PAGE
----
I worked in-house at this unique campaigning science charity for 18 months before transitioning to a consulting role. In the 15 years since its founding, the organisation had grown in new directions and the director was keen to revisit its core purpose and key messages. As part of a strategic review, I met with board members and supporters to get their take on the organisation’s future. We finished the review and rebranding in 2016 — new logo, strapline, core description and brand guidelines — and launched the new website shortly after.
I have been working with PDHCT since 2015, handling all the Trust’s communications needs — from annual reviews to press releases and website updates. The best part of this job is talking to people out in the field who are benefitting from the Trust’s funds (more than £20 million has been distributed since its founding). Whether preserving the hidden landscapes beneath the Irish Sea or releasing beavers into the River Otter after a 300 year absence, the Trust is a rich source of inspiring stories about people making a difference.
Coming in at number three in the Times Tech Track 100 in September 2016, this dynamic start-up is definitely on the move. I was their acting head of content for six months, editing the online magazine on LoveKnitting.com and LoveCrochet.com, and supervising a number of editorial hires. I also worked on the launch of their brilliant app for knitters, writing and editing all the copy — from promotional content for the app store to brand-friendly error messages.
Talk about a dream job! For an aspiring children’s writer (among other things), the chance to work as part of the dynamic media team for London’s largest dedicated children’s festival was almost too good to be true. Highlights included running a Twitter auction of a Stick Man drawing by Gruffalo illustrator Axel Scheffler — just moments after watching him draw it right in front of me.
At my first meeting with the founding directors of this dynamic architecture practice in South West London, they told me what makes them unique: “big practice experience in a small practice setting.” When rewriting their website copy, I made that the core message; it’s also the underlying theme in all external communications. The only drawback of this job is massive house envy: the architectural photography is to die for.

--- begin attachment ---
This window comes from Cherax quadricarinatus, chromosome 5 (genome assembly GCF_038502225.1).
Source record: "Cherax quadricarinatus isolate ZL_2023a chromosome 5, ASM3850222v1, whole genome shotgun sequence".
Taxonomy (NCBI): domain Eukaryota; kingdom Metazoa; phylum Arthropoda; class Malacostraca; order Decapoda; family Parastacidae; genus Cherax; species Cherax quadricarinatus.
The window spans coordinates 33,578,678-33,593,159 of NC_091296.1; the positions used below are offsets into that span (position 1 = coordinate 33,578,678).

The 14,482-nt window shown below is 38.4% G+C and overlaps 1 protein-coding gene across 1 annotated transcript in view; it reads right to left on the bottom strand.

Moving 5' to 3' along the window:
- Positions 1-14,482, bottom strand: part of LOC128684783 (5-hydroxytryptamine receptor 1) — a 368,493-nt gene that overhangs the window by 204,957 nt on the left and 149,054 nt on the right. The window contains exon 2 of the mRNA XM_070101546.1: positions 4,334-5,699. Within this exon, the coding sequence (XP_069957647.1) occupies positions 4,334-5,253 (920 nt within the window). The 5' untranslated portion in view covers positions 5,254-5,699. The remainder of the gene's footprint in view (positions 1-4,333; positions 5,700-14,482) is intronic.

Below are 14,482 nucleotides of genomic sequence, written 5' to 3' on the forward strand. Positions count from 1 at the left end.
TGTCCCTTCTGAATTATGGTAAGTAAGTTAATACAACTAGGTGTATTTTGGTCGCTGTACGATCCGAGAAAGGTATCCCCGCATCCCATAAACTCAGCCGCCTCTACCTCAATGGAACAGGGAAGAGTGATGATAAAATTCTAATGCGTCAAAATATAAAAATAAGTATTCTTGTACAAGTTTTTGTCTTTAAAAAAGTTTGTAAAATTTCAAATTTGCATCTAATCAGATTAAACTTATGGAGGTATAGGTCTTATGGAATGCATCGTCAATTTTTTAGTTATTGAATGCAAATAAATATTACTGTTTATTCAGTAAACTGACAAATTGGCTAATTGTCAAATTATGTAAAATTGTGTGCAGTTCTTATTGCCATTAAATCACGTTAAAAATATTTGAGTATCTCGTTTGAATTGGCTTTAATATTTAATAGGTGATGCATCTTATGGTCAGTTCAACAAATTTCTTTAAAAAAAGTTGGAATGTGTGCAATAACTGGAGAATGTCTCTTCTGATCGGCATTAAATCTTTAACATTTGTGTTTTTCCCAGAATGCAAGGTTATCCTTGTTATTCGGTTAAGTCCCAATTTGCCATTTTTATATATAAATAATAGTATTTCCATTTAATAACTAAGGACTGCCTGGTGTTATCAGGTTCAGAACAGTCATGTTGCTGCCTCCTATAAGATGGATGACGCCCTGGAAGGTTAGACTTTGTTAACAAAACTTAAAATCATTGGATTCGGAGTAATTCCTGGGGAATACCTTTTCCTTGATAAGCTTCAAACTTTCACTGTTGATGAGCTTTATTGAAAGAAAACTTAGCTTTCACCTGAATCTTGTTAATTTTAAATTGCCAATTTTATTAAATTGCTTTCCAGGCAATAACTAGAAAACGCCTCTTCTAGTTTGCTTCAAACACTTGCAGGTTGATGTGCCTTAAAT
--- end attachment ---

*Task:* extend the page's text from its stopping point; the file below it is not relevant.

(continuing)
From 2013 to 2015, I worked in-house as communications manager at this national arts charity committed to supporting, funding and mentoring emerging artists working in all disciplines. The first thing I did was conduct an audit of all current comms; I then advised on revised messaging. It transpired that the majority of Ideastap’s 100,000+ members did not know it was a charitable organisation. We turned that around very quickly. In addition to communications strategy, I also produced annual reviews, brochures, and fundraising materials.
When national arts charity IdeasTap announced closure in 2015, I met with the Chairman to discuss a legacy project. We settled on a coffee table book for funders, partners and core supporters. I managed the project from concept to completion; writing and editing copy, collecting testimonials, selecting photography, managing the budget and liaising with the designer and printer. The response was wonderful: after the shock and sadness of the closure announcement, everyone was glad to have little bit of IdeasTap on their bookshelf.
A visual effects studio creating high-end CGI for feature films and TV, Lola needed a website that could showcase the full range of their work. I found a great designer who not only built the website the company needed, but also gave their logo a new lease of life just by adding a circle…